When asked about the refugees living on the streets of İstanbul and their children begging at stop lights. Gannam said many Syrians are scared to go out because of the reactions from Turkish society and most of them now work in various jobs with minimal wages. Gannam says they are being exploited, working up to 12 hours in a day for a salary of TL 600.
General Manager of the Esenyurt Kadimoon Syrian School and Syrian Education Services and Consulting Association Chair Ola Ragipoğlu told Sunday’s Zaman there are more than 40 Syrian refugee schools in İstanbul where more than 8,000 Syrian kids are studying.
Kadimoon schools started in İstanbul three years ago to meet the educational needs of Syrian children at the beginning of the Syrian civil war, Ragipoğlu said. Kadimoon schools have three centers in the Fatih, Esenyurt and Esenler districts of İstanbul with 2,000 students from first to 12th grade. Kadimoon schools are open to all Syrians for a nominal amount of TL 300 per semester, Ragıpoğlu added.
Public offices, particularly local administrations, remain indifferent to the problems of Syrian refugees because of fears that this will increase their workload. For this reason, Turkish and Syrian aid bodies and agencies are assuming greater responsibility, Ragıpoğlu said. She also stressed that the only way to get these children off the streets is education.
Referring to the three Kadimoon schools where more than 2,000 children receive education, Ragıpoğlu said these schools operate based on aid and support from agencies like Kimse Yok Mu (Is Anybody There) as well as Turkish and Syrian philanthropists. She also notes that the Esenyurt Municipality had donated the building which they are using as a school. The teachers in the schools are mostly Syrians who used to be teachers in their home country and work for minimal wages in Turkey.
As the number of Syrians in Turkey nears 2 million, only those children who have a temporary residence permit can receive education in state schools in Turkey. According to Said Denizoğlu, the secretary-general of the Syrian Education Foundation, there are more than 500,000 Syrian children of a school-going age and only 114,000 attend Syrian schools in Turkey. The number of Syrian students attending school in İstanbul is 20,000. More than 300,000 Syrian children are not able to attend schools in Turkey.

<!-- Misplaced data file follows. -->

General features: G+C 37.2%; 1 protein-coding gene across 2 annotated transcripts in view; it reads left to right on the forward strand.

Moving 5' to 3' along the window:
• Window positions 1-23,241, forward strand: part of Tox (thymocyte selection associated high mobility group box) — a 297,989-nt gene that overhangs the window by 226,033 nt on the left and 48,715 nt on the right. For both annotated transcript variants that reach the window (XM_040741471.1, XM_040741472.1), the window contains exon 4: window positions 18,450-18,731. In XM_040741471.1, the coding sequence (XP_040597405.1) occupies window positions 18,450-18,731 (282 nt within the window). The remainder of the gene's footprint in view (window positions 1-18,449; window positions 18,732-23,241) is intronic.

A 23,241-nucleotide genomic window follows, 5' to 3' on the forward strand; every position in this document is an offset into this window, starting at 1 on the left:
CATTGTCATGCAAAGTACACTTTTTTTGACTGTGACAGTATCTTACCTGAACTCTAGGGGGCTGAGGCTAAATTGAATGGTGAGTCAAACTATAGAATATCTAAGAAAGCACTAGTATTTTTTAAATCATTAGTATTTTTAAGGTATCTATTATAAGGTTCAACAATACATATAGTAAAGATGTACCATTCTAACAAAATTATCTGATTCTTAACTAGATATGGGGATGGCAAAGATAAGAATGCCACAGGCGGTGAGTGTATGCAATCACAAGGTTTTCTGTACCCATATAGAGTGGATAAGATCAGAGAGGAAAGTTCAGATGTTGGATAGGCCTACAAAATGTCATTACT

Turkish charity Kimse Yok Mu provided assistance to the Syrian refugees in Turkey amounting to TL 71 million which includes education, household needs food, clothing, health and cleaning agents, local aid director Davut Koçak told Sunday’s Zaman.
The only Turkish aid organization to hold a United Nations consultative status, Kimse Yok Mu conducted joint monetary-assistance projects with the Office of the United Nations High Commissioner for Refugees (UNHCR) in Gaziantep, Nizip, Kilis, Reyhanlı and Yayladağı in southern Turkey which helped 2,825 Syrian families.
Koçak told Sunday’s Zaman that the organization has reached out to more than 100,000 families in the cities where Syrian refugees mostly live since the war in Syria began in 2011. Koçak said that hot meals are distributed to more than 4,000 Syrian refugees daily in Kilis in the soup kitchen run by Kimse Yok Mu. According to Koçak, the smear campaign conducted by the Justice and Development Party (AK Party) government against Kimse Yok Mu will greatly affect the charity’s ability to help Syrian refugees.
There are still Syrian refugees who continue to live in scrappy tents with their families in the Esenler neighborhood of İstanbul. Muhammed Ali is a Syrian Turkmen who fled from the war in Syria with 130 people from the same village as they were afraid that Arabs would kill Turkmens. Ali and his family, consisting of 20 children and 10 adults, gather around a fire to get warm and are worried about the coming winter.
Ali says they are not staying in refugee camps because they are scared of Arabs and heard that people in İstanbul would help refugees but were disappointed when they arrived. Ali, pointing out that his kids who don’t have proper shoes, clothes or a winter coat, said they cannot return to their villages in Syria or to the camps on the border as there are Arabs, Syrian opposition, Shiites and even Islamic State of Iraq and the Levant (ISIL) members who don’t like Turkmens.
Syrian Turkmen families like Muhammed Ali say they only want a house where they can spend winter. “We just managed to escape from death. We left everything behind, even our deaths. We don’t have anything now. We only want a house where we can live in in winter and where our children can have a hot bath,” Ali said.
Selma Tatlı and Satı Kılıçer contributed to this report.
Source: Today's Zaman , November 8, 2014
Tags: Humanitarian aid | Peacebuilding | Syria |